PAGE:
Forever Young: An Essential Guide to Anti Aging

I don’t want to live longer because I am taking drugs and relying on a respirator to keep me alive.  I want to be healthy, like really healthy.  Beat my grandkids up the stairs healthy. Turn heads on the beach at 80 healthy, and for all the right reasons, not because at 80, I may just wear a speedo because I can.  I want to make the best of the time I have on this earth, and the best news is that there are lifestyles we can model, and new research that is definitely proving we can keep our bodies functioning far beyond what most people think is possible!

The (Brief) Science on Aging

As we age, cells in our body continually go through life cycles.  They grow, divide, and damaged cells die.  Inside each of our cells is DNA, which codes information unique to us, and at the ends of those DNA strands are segments called telomeres.  Telomeres, namely, telomere length, are one of the most important factors of our body’s true age.  As our cells divide and as we age, these telomeres shorten, eventually to a length that our cells cannot divide anymore and die.  This is the literal way we age.  We are not as old as our drivers license says, we are as old as our telomeres are short.

The Essentials for Anti Aging

While there are ever newer research methods on anti aging science, there are core practices that we can all begin implementing today that will absolutely keep our bodies healthier longer!  These come from studying the “Blue Zones” of the world, which are areas that contain more centenarians (people over 100) than any other geographic location and new research on epigenetics and human physiology.

1. Sleep

2. Nutrition

3. Exercise

4. Posture

Repairing your Body with Sleep

Sleep is one of the most important ways your body recovers!  Research shows people who sleep 7+ hours per night live longer!

Not getting enough sleep causes, among other issues:

-problems with heat and cold regulation

-a decline in immune function

-an increase in cortisol, catecholamines, and other stress hormones

-imbalances in appetite and blood sugar regulating hormones

-increased levels of inflammatory hormones such as interleukin and C-reactive protein

Sleep research shows:

Maximum bench press drops 15% after four days of restricted sleep.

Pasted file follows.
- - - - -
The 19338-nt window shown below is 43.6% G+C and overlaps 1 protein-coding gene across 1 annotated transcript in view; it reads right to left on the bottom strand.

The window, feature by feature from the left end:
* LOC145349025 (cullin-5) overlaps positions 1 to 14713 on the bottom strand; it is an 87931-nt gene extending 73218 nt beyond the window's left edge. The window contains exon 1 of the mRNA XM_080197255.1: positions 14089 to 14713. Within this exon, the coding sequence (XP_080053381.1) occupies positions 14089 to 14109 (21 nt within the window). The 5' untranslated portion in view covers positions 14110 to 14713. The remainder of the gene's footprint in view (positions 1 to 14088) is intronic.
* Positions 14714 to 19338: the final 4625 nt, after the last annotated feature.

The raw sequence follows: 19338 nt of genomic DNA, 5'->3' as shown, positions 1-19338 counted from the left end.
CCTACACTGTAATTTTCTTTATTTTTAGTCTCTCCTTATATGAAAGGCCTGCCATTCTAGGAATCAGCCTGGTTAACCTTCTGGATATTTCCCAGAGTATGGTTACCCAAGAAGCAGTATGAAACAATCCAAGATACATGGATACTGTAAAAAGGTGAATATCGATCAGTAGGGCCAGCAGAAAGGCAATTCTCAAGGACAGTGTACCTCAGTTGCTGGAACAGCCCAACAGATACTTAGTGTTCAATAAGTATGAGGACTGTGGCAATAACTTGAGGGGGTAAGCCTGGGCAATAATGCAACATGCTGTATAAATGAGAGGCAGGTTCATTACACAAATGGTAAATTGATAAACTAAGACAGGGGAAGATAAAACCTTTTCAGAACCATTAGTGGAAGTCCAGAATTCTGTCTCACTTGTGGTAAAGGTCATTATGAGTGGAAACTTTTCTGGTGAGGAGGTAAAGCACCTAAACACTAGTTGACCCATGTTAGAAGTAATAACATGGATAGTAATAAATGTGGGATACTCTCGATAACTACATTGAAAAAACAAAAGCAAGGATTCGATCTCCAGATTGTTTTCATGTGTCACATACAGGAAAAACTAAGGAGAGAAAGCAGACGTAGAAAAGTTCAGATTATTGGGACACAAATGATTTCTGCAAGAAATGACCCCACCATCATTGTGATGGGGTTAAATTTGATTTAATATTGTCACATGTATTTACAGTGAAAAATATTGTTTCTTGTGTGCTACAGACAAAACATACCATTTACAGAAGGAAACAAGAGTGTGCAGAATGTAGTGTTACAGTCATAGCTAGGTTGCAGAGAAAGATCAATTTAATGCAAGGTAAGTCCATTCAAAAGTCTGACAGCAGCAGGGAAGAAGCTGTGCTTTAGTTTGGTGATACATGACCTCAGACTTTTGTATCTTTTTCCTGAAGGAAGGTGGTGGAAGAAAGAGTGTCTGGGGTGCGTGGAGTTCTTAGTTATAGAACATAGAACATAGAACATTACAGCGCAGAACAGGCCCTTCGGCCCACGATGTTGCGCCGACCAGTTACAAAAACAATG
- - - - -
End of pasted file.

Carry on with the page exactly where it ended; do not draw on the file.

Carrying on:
With proper sleep, tennis players see a 42% increase in hitting accuracy.
Sleep loss means an 11% reduction in time to exhaustion.
Perceived exertion increases 17–19% after thirty hours of sleep deprivation.

Best positions for sleep: 

Sleep on your back for healthy spinal posture, especially with the cervical spinal molding rolls!

Side sleeping is best for detoxification, allowing your lymph nodes to drain properly.

Best Tips for Getting Better Sleep

  1. Get large amounts of natural light during day.
  2. Darken your room at night to sleep
  3. Make sure you turn off artificial/blue light emitting devices, or buy blue light blocking glasses.
  4. Move during the day, stay up and active with low intensity exercise (walking, moving), and perform strength training or high intensity interval training 3-4 days/week.
  5. Room needs to be cool before bed – we sleep best when our body temp drops 1-2 degrees F off its normal 98.6. Shower/bathe 1 hour before bed, helps temp drop.
  6. Sleep in silence or cloud out irritating noise with ambient sounds.

Supplements for the Best Sleep:

  1. 300-500 mg Magnesium before bed. This helps to relax your muscles, and calm your body.
  2. 5-HTP Helps your body create serotonin if you’re burning the candle at both ends too often, not sleeping enough, and your adrenals are wearing down.  Taken with a B Vitamin, this works very well to help to produce serotonin to help you relax.
  3. GABA, or Gamma Amino-Butyric Acid.  When taken with inositol and glycine, can help to calm overexcited brains in the evening.  Spinach, liver, sweet potatoes and cruciferous vegetables.
  4. Probiotics.  GABA is produced in part in the body by your gut.  High probiotic foods like kefir or kimchi, or a probiotic supplement have been shown to help people sleep more soundly and wake up feeling more rested.

Chronotype yourself here to understand your circadian rhythms better!  https://chronoquiz.com/